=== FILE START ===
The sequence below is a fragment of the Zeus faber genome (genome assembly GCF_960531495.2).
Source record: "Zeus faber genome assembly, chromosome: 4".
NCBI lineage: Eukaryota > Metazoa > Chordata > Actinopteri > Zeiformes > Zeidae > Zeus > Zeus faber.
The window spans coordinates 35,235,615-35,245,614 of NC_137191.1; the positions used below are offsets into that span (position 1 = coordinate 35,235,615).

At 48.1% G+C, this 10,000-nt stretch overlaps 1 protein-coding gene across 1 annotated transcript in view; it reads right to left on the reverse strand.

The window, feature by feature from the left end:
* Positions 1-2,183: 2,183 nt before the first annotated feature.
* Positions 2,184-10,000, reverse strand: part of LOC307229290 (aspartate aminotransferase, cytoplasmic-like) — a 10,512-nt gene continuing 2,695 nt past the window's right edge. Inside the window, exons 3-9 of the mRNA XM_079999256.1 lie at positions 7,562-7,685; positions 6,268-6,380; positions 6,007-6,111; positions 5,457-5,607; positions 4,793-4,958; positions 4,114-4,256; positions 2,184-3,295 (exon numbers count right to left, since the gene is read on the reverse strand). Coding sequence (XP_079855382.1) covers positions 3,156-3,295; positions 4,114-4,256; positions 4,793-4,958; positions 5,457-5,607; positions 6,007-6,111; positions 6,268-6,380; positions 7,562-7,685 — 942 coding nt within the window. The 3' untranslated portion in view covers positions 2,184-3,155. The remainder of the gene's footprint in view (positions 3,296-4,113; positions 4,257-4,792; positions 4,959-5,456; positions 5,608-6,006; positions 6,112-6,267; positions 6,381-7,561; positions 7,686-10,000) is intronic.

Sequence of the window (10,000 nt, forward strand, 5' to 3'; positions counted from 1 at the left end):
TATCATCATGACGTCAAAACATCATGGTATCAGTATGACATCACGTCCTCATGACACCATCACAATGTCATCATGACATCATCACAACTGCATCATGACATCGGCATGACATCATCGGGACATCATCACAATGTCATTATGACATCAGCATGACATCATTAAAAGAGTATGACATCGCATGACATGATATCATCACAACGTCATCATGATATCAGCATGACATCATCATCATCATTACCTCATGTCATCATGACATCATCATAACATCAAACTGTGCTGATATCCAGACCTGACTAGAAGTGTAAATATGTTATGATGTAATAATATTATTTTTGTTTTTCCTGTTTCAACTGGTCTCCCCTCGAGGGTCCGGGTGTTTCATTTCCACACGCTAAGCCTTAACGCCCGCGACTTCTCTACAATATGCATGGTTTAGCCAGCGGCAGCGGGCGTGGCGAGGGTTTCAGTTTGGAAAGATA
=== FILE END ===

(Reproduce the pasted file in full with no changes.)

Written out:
The sequence below is a fragment of the Zeus faber genome (genome assembly GCF_960531495.2).
Source record: "Zeus faber genome assembly, chromosome: 4".
NCBI lineage: Eukaryota > Metazoa > Chordata > Actinopteri > Zeiformes > Zeidae > Zeus > Zeus faber.
The window spans coordinates 35,235,615-35,245,614 of NC_137191.1; the positions used below are offsets into that span (position 1 = coordinate 35,235,615).

At 48.1% G+C, this 10,000-nt stretch overlaps 1 protein-coding gene across 1 annotated transcript in view; it reads right to left on the reverse strand.

The window, feature by feature from the left end:
* Positions 1-2,183: 2,183 nt before the first annotated feature.
* Positions 2,184-10,000, reverse strand: part of LOC307229290 (aspartate aminotransferase, cytoplasmic-like) — a 10,512-nt gene continuing 2,695 nt past the window's right edge. Inside the window, exons 3-9 of the mRNA XM_079999256.1 lie at positions 7,562-7,685; positions 6,268-6,380; positions 6,007-6,111; positions 5,457-5,607; positions 4,793-4,958; positions 4,114-4,256; positions 2,184-3,295 (exon numbers count right to left, since the gene is read on the reverse strand). Coding sequence (XP_079855382.1) covers positions 3,156-3,295; positions 4,114-4,256; positions 4,793-4,958; positions 5,457-5,607; positions 6,007-6,111; positions 6,268-6,380; positions 7,562-7,685 — 942 coding nt within the window. The 3' untranslated portion in view covers positions 2,184-3,155. The remainder of the gene's footprint in view (positions 3,296-4,113; positions 4,257-4,792; positions 4,959-5,456; positions 5,608-6,006; positions 6,112-6,267; positions 6,381-7,561; positions 7,686-10,000) is intronic.

Sequence of the window (10,000 nt, forward strand, 5' to 3'; positions counted from 1 at the left end):
TATCATCATGACGTCAAAACATCATGGTATCAGTATGACATCACGTCCTCATGACACCATCACAATGTCATCATGACATCATCACAACTGCATCATGACATCGGCATGACATCATCGGGACATCATCACAATGTCATTATGACATCAGCATGACATCATTAAAAGAGTATGACATCGCATGACATGATATCATCACAACGTCATCATGATATCAGCATGACATCATCATCATCATTACCTCATGTCATCATGACATCATCATAACATCAAACTGTGCTGATATCCAGACCTGACTAGAAGTGTAAATATGTTATGATGTAATAATATTATTTTTGTTTTTCCTGTTTCAACTGGTCTCCCCTCGAGGGTCCGGGTGTTTCATTTCCACACGCTAAGCCTTAACGCCCGCGACTTCTCTACAATATGCATGGTTTAGCCAGCGGCAGCGGGCGTGGCGAGGGTTTCAGTTTGGAAAGATA